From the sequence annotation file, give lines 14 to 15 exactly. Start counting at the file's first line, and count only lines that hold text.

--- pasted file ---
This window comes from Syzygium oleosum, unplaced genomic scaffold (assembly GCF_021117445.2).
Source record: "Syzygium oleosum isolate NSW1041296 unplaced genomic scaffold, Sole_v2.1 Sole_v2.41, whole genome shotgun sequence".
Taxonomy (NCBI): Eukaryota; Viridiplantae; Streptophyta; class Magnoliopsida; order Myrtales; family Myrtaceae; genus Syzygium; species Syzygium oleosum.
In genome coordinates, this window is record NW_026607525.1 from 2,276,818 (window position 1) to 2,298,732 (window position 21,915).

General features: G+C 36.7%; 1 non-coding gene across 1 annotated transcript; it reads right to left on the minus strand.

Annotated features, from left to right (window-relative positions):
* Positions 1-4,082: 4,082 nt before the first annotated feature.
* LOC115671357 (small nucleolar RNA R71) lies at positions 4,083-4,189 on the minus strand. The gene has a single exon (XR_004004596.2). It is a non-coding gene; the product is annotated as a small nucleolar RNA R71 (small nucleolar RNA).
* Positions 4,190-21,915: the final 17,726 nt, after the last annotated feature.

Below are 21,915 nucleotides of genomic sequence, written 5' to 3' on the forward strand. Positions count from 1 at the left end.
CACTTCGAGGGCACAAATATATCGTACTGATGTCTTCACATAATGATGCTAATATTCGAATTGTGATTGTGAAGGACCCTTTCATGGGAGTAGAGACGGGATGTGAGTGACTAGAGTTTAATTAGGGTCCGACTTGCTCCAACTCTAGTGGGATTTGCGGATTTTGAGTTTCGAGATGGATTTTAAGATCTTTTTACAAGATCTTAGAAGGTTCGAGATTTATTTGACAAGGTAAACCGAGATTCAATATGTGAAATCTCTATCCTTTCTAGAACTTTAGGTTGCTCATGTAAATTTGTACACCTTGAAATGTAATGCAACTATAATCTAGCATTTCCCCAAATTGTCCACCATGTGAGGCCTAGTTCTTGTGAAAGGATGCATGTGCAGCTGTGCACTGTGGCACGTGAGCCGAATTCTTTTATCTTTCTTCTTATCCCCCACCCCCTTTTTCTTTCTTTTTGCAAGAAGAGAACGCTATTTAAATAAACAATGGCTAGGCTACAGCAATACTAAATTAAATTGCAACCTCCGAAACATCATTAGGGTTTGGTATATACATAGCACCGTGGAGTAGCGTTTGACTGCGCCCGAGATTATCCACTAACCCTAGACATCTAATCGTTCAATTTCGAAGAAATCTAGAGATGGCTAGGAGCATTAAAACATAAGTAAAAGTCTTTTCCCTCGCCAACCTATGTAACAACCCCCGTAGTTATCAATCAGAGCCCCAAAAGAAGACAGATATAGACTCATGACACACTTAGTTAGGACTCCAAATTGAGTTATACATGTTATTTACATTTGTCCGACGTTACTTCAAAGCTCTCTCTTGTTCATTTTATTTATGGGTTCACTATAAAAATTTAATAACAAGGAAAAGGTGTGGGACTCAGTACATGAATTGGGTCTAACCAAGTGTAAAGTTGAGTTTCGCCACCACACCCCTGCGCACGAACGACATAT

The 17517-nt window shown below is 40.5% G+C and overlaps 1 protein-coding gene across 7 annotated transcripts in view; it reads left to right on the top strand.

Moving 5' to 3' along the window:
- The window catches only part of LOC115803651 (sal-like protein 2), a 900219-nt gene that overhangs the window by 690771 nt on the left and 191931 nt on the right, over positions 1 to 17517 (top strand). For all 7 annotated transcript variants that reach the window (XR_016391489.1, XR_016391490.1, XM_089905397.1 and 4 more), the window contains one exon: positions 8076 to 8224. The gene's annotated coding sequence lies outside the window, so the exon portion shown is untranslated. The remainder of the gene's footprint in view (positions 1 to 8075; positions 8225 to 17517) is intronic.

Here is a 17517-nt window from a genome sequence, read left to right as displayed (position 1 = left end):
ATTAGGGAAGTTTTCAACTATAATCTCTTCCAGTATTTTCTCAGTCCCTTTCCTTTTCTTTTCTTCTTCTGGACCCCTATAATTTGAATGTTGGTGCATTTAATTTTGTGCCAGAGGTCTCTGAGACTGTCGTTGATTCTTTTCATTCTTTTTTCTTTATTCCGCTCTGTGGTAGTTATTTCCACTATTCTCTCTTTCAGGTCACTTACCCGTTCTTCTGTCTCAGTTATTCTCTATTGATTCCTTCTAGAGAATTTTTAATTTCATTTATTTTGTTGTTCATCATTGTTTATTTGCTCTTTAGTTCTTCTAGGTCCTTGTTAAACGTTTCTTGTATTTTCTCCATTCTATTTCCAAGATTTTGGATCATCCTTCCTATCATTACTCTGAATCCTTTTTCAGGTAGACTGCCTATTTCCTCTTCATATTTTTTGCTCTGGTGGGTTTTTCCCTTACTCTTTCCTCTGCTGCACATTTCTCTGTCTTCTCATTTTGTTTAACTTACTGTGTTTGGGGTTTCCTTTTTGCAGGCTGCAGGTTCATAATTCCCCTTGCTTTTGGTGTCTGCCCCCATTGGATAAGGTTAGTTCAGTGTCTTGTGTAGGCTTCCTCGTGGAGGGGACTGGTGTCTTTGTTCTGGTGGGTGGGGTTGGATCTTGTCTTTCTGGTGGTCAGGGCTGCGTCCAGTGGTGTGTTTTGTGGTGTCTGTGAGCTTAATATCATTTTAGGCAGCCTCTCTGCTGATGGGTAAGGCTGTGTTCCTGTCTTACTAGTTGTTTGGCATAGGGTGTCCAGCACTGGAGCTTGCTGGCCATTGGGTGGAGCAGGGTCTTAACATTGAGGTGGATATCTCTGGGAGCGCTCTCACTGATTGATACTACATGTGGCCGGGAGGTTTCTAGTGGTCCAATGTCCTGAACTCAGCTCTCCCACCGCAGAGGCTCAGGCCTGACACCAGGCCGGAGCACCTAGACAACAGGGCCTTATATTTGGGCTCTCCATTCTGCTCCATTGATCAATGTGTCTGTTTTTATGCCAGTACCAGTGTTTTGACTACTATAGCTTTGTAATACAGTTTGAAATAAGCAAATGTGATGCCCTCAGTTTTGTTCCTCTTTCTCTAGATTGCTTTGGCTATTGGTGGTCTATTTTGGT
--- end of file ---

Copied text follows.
- The window catches only part of LOC115803651 (sal-like protein 2), a 900219-nt gene that overhangs the window by 690771 nt on the left and 191931 nt on the right, over positions 1 to 17517 (top strand). For all 7 annotated transcript variants that reach the window (XR_016391489.1, XR_016391490.1, XM_089905397.1 and 4 more), the window contains one exon: positions 8076 to 8224. The gene's annotated coding sequence lies outside the window, so the exon portion shown is untranslated. The remainder of the gene's footprint in view (positions 1 to 8075; positions 8225 to 17517) is intronic.

Here is a 17517-nt window from a genome sequence, read left to right as displayed (position 1 = left end):